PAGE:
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Creator Name: Girolamo da Treviso
Creator Qualifier: Attributed to
Creator Nationality: European; Southern European; Italian
Creator Dates/Places: ca. 1497-1544
Creator Name-CRT: Girolamo da Treviso
Title Type: Object name
View: Alternate View
Creation Start Date: 1533
Creation End Date: 1537
Creation Date: ca. 1535
Object Type: Decorative Arts and Utilitarian Objects
Classification Term: Arms
Materials and Techniques: Wood, linen, gesso, gold leaf, polychromy
Dimensions: Diam. 24 5/8 in. (62.5 cm)
AMICA Contributor: The Metropolitan Museum of Art
Owner Location: New York, New York, USA
ID Number: 42.50.16
Credit Line: Gift of Stephen V. Grancsay, 1942
This piece is from a distinctive group of Renaissance pageant shields painted on both sides with scenes from Roman history and classical mythology in grisaille (tones of gray) on a ground of gold leaf. Many of the details are rendered in sgraffito (the technique of scratching through a surface to reveal a different color underneath-in this case, gold). The exposed gold is impressed with comma-shaped marks to heighten its light-reflecting quality. Girolamo da Treviso was one of the few sixteenth-century artists to employ the demanding sgraffito technique, which had gone out of fashion by the late fifteenth century.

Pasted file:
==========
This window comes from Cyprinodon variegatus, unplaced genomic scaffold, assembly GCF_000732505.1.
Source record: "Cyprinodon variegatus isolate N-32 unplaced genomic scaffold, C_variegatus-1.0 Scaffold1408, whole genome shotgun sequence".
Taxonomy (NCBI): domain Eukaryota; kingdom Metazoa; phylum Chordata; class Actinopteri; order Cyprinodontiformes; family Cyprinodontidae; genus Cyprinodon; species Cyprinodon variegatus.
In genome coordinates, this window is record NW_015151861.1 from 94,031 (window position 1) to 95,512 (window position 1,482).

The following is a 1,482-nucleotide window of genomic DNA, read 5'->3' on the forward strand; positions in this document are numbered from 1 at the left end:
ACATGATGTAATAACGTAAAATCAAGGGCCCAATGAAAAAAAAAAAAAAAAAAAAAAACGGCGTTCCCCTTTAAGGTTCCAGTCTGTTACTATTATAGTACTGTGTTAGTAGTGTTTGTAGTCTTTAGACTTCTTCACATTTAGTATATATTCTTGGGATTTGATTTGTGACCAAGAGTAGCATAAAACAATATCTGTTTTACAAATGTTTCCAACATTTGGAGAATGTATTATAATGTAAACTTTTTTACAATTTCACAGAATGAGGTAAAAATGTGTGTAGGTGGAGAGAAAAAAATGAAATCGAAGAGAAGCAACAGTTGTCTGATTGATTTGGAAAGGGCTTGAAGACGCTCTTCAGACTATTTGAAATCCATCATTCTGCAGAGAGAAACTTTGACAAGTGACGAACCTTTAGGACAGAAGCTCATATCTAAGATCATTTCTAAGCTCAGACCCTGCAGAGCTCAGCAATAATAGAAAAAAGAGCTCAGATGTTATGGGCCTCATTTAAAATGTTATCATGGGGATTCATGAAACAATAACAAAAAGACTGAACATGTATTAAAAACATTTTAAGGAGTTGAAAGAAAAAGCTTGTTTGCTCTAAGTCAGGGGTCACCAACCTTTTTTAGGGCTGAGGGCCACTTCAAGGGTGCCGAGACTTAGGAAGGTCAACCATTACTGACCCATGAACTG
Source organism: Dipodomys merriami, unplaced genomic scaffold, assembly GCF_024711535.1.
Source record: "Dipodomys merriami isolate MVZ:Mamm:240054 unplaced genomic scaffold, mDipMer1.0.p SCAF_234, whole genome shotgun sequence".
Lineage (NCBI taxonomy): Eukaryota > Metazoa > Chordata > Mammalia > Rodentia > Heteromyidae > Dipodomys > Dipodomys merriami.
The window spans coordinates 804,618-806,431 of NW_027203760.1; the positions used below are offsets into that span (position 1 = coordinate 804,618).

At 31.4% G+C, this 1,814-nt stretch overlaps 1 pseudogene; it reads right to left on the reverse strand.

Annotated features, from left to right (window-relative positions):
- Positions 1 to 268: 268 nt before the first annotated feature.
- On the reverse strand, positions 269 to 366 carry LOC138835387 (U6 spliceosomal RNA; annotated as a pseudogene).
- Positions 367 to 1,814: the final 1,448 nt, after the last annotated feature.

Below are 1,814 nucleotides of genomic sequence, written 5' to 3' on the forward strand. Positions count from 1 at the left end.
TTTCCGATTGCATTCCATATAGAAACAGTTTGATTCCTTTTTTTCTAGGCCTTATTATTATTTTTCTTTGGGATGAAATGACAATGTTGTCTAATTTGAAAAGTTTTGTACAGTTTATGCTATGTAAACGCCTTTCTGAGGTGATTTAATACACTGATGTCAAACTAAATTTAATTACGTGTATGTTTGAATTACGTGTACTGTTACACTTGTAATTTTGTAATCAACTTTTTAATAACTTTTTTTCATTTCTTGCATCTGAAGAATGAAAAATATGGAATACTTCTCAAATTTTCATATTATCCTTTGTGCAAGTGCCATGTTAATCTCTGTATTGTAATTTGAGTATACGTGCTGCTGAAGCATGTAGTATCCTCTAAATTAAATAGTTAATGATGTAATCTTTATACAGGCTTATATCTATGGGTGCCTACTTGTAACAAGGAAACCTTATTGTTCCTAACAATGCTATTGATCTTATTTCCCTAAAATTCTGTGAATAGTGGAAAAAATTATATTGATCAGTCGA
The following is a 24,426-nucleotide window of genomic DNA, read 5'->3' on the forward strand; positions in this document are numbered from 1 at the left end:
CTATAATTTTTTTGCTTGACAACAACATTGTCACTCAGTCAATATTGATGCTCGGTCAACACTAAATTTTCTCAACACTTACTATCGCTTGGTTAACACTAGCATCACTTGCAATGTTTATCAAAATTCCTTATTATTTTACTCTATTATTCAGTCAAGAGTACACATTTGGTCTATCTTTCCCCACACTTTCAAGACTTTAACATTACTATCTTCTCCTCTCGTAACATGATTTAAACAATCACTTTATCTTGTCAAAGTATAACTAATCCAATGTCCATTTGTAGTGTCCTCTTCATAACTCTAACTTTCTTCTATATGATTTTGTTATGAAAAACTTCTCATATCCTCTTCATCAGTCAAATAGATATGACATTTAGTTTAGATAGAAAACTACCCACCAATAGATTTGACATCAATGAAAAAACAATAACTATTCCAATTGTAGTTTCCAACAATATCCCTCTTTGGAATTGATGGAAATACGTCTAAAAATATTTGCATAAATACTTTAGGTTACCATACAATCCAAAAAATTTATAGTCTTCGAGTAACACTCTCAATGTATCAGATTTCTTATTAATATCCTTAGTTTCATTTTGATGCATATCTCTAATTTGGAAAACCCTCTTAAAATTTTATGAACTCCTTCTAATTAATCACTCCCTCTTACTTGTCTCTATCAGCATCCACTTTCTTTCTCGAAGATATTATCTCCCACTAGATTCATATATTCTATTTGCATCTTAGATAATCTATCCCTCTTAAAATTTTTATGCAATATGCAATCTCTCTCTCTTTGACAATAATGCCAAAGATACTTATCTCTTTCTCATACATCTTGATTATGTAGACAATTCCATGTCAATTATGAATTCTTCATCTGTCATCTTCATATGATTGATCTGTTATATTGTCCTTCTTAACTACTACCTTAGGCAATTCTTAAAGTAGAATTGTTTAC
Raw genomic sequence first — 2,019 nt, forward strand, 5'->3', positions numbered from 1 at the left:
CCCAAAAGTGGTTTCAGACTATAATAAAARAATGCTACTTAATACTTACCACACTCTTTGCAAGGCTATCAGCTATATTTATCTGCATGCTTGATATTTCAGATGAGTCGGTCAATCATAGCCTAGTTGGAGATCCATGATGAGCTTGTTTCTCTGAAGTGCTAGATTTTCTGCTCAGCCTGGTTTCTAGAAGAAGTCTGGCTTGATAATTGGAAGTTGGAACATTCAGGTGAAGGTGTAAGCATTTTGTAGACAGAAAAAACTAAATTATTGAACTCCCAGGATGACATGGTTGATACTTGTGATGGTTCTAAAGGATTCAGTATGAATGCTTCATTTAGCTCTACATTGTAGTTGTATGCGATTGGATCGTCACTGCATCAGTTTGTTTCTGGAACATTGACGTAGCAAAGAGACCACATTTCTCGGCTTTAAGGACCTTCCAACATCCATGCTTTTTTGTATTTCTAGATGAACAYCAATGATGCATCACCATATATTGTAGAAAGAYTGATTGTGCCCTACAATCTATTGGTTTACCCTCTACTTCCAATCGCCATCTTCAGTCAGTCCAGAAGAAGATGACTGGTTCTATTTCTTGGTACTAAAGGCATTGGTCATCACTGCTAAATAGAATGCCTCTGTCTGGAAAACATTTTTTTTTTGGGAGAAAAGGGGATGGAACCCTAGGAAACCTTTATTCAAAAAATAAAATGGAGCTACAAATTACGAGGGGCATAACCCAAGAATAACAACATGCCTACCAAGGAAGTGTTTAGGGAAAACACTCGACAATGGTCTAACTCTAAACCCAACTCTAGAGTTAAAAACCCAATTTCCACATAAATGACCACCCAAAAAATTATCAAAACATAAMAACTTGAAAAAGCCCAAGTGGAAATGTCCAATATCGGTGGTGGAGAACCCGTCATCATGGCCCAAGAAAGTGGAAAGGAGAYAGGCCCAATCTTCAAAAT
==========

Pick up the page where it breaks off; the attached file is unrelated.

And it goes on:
The battle scenes on the inside of the shield, perhaps illustrating episodes from the life of the Roman general Scipio, show a keen observation of classical costume and armor, which were both known from antique sculpture and coins. The style of painting, the physical types, and the energetic poses are strongly indebted to Giulio Romano (ca. 1499-1546), who was Raphael's assistant and, later, court painter to the dukes of Mantua. Girolamo da Treviso worked with Giulio in Mantua in 1527.
AMICA ID: MMA_.42.50.16
AMICA Library Year: 2000
Media Metadata Rights:
Copyright The Metropolitan Museum of Art
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